Posts Tagged ‘Roman Catholicism’

The Popes claim the place of God on earth

September 19, 2009

‘Pontiff’ means ‘bridge-builder’, pontifex is ‘one who makes a bridge’ and in ancient Rome was a member of the principle college of priests in Rome. Pontifex Maximus was the head of this and was the title used by the pagan Roman emperor, who was also the head of the old Roman religious college of pagan priests who claimed to be the ‘connecting bridge’ between this life and the next. A man who does this is in fact claiming, as did Pope Leo XIII in 1885, to hold ‘upon this earth the place of God Almighty.’

Even a Catholic priest becomes, on his ordination,  alter Christus, (‘another Christ’) because it is claimed that he will offer on the altar the same sacrifice as did Christ.

In 1302, Pope Boniface VIII issued a bull, Unam Sanctum, which affirmed that all temporal powers are subject to the spiritual authority, as invested in the pope…’We declare…that it is altogether necessary to salvation for every human creature to be subject to the Roman pontiff.’

Douglas C. Wood, The Evangelical Doctor, E.P., 1984, pp.6-7, 22


Offering pardon for future sins

September 13, 2009

The pope needed funds to rebuild St. Peter’s Chuch in Rome. So he authorised a preacher named Tetzel to see ‘indulences’ throughout Germany. Tetzel said, ‘No sooner do the coins clink in the money chest than the souls of a loved one flies out of purgatory.’ ( Luther, Works of Martin Luther, The Philadelphia Edition, trans. C. M. Jacobs, vol. 1: Letter to the Archbishop Albrecht of Mainz (Grand Rapids: Baker Book House, 1982), p. 26.)

One day a young man asked Tetzel if the purchase of an indulgence could obtain pardon for any sin.  “Absolutely!” responded Tetzel.  “What if the sin hasn’t yet been committed, but is being contemplated by a person?” the man asked.  “It makes no difference,” Tetzel assured him.  “No sin is too great.”  With that, the young man eagerly purchased the indulgence.  After Tetzel had completed his rather lucrative session in that village, he packed up his wares and journeyed toward the next town.  On the way, he was confronted by a band of thieves who robbed him of all he had, including the money from that day’s sale of indulgences.  The grinning leader of the thieves was none other than the young man who had purchased an indulgence that afternoon in contemplation of a future sin – robbery.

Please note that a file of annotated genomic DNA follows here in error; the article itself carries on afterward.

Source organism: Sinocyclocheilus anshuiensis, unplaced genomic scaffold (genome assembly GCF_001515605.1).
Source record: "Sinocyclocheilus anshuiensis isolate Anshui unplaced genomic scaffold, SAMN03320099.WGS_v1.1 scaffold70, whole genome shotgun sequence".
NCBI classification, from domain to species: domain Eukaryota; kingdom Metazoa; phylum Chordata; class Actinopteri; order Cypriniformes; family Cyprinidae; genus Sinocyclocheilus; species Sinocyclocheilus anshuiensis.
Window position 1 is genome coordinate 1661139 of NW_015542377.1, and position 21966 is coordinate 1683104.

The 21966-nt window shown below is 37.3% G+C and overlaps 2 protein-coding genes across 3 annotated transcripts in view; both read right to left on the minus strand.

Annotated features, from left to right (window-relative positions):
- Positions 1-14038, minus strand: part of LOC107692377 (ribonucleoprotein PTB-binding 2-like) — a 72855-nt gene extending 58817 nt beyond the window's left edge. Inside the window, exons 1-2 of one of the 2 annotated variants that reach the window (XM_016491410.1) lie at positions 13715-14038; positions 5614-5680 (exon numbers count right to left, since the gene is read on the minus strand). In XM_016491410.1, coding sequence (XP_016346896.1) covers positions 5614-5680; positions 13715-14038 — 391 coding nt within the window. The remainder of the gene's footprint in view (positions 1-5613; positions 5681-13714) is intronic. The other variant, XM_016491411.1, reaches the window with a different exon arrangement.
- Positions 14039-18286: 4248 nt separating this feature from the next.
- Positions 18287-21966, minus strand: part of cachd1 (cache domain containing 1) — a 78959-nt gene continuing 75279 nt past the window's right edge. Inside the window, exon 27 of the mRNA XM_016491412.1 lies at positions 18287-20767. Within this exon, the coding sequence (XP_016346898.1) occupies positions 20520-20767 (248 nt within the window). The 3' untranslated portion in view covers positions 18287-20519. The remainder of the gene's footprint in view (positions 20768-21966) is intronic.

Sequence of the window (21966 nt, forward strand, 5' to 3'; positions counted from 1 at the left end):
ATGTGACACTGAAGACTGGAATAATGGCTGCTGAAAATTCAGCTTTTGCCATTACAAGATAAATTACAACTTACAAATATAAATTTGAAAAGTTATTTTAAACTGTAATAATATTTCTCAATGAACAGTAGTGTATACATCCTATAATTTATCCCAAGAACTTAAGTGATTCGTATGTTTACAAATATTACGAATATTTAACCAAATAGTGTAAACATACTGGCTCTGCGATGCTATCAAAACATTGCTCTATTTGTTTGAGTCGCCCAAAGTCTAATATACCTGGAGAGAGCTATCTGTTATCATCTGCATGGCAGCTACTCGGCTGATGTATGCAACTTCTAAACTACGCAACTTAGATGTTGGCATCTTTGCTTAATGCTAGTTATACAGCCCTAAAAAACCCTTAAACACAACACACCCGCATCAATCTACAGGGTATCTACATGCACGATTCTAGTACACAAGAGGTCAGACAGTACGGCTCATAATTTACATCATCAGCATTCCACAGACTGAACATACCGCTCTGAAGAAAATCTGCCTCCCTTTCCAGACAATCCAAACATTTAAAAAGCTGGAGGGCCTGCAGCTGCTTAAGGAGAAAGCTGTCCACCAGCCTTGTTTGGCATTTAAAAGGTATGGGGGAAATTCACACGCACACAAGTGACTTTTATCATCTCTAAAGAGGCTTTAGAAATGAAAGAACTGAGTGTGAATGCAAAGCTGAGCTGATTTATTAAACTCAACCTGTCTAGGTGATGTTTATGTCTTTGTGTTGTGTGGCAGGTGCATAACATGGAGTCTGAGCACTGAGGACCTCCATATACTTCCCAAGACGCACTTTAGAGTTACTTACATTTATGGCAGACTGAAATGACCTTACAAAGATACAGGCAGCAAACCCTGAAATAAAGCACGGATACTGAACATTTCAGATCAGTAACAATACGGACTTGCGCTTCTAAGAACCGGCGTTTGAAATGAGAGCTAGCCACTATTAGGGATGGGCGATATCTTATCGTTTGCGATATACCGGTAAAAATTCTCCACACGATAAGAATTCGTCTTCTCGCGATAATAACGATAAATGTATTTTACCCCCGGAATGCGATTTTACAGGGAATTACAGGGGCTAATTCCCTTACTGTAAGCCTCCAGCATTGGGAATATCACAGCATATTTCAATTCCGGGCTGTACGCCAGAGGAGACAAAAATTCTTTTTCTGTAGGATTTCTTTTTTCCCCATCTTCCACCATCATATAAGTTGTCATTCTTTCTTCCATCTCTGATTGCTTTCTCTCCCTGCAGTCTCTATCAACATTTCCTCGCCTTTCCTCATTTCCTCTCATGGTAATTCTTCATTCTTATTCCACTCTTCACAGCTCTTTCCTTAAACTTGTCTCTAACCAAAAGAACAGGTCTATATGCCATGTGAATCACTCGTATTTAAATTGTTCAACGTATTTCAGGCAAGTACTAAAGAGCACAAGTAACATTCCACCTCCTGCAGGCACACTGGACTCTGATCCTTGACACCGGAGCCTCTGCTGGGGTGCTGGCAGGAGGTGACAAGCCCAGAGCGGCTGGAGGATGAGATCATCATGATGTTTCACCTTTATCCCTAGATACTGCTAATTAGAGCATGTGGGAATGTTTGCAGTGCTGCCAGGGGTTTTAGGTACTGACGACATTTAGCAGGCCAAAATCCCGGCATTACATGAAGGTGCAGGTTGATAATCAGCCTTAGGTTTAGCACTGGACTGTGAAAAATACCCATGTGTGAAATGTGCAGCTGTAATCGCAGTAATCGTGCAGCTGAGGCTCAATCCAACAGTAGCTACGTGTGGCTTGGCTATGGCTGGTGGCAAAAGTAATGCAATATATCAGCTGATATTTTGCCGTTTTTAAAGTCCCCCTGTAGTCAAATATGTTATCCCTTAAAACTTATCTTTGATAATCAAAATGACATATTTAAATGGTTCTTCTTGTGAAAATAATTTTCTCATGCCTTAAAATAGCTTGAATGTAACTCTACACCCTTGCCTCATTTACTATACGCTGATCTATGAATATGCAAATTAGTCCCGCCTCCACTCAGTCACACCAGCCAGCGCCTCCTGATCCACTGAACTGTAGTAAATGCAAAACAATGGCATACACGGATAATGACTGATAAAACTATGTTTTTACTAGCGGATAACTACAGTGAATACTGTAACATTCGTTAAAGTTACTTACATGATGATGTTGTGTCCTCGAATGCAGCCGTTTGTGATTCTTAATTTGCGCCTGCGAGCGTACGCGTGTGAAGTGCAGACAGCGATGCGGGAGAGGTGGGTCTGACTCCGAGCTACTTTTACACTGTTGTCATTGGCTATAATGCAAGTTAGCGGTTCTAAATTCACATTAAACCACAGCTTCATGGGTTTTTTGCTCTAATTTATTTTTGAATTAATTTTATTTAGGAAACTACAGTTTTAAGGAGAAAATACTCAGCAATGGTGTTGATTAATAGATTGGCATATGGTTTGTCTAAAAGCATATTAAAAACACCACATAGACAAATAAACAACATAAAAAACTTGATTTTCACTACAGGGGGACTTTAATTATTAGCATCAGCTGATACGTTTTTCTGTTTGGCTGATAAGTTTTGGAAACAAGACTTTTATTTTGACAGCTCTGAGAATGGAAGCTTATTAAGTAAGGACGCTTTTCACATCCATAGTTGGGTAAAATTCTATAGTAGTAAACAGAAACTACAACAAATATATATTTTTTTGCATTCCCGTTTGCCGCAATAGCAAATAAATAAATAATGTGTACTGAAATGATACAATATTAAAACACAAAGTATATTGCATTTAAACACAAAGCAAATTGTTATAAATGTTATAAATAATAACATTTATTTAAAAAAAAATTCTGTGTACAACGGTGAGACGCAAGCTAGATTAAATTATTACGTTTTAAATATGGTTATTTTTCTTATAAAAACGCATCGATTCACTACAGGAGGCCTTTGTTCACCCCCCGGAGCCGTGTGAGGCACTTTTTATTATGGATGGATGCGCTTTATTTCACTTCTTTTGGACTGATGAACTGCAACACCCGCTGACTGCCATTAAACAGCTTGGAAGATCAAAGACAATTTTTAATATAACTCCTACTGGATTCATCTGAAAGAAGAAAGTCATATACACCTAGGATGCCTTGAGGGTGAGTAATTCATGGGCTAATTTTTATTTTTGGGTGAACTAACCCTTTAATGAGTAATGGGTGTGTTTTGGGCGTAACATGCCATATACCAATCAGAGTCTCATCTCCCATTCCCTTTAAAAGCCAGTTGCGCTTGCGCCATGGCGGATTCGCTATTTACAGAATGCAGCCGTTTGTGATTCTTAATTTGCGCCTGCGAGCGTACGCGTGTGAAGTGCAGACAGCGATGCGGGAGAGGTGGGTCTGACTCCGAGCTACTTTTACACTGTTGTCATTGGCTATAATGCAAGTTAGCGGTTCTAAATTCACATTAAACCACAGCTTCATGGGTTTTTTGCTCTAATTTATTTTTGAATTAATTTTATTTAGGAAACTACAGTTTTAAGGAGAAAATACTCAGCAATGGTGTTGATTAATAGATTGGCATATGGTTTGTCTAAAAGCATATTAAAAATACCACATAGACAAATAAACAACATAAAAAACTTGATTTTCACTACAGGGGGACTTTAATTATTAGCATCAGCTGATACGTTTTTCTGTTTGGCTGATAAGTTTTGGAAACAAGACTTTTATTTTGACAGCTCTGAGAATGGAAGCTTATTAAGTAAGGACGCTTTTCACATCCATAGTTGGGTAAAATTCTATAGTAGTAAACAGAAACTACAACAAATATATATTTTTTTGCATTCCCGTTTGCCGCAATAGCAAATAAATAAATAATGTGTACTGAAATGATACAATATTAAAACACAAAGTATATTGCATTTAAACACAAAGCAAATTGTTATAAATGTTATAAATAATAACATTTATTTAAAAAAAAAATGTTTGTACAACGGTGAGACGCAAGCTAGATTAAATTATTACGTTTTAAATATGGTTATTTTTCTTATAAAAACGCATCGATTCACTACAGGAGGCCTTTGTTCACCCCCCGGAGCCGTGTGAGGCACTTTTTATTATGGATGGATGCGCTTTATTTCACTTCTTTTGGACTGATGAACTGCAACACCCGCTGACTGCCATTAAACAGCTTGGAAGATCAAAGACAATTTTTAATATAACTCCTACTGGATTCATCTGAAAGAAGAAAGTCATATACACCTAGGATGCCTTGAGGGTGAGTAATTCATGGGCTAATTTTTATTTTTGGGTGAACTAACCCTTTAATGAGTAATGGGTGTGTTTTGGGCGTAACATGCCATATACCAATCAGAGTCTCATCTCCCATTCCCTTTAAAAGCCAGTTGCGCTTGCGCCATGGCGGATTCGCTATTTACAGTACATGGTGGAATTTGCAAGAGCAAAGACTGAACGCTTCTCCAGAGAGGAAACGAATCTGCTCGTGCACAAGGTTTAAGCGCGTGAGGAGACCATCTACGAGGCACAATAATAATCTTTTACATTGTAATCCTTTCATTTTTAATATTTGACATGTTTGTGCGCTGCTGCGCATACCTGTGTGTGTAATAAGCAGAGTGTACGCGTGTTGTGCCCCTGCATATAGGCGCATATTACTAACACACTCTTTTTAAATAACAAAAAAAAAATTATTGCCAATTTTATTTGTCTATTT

David W. Bercot, Will The Real Heretics Please Stand Up, 3rd ed., Scroll Publishing Company, Tyler, TX, 1999, p. 144.

When popes err

September 12, 2009

To follow a pope who rebels against the will of Christ is to separate from Christ and his body; and if ever the time should come when all men follow an erring pontiff, then will be the great apostasy . . . and Rome will be the cause of an unprecedented schism.

Robert Grosseteste (1252 AD),

in Douglas C. Wood, The Evangelical Doctor, EP, 1984, p.12

Latimer’s last words to Ridley

September 9, 2009

Then they brought a faggot, kindled with fire, and laid it down at Dr. Ridley’s feet. Master Latimer spake to him in this manner: ‘Be of good comfort, master Ridley, and play the man. We shall this day light such a candle, by God’s grace, in England, as I trust shall never be put out.’ And so the fire being given unto them, when Dr. Ridley saw the fire flaming up towards him, he cried, several times, with a wonderful loud voice, ‘Into thy hands, Lord, I commend my spirit. Lord, receive my spirit.’

John Foxe

English Protestant preacher, Bishop of Worcester, Hugh Latimer, burned with Ridley, October 16, 1555 at Oxford.

O Lord God, defend this realm from Papistry

September 4, 2009

Edward VI, “that incomparable young prince”, as Bishop Burnet justly called him, died on the 6th July 1553. Never, perhaps, did any royal personage in this land die more fully lamented, or leave behind him a fairer reputation. Never, perhaps, to man’s poor fallible judgment, did the cause of God’s truth in England receive a heavier blow. His last prayer before death ought not to be forgotten  –“O Lord God, defend this realm from Papistry, and maintain Thy true religion”. It was a prayer, I believe, not offered in vain.

J.C.Ryle, Five English Reformers, Banner, 1994, p.6

Mission – How not to

August 4, 2009

In 1513 Martin de Encisco read a short history of the world, the coming of Christ and the institution of the papacy, often in Latin, to South American Indians! If the Indians did not convert to Christianity, their lands were seized as they were seen to be wilful idolators.

Gavin D’Costa, Theology and Religious Pluralism

Married Life no Barrier to Godliness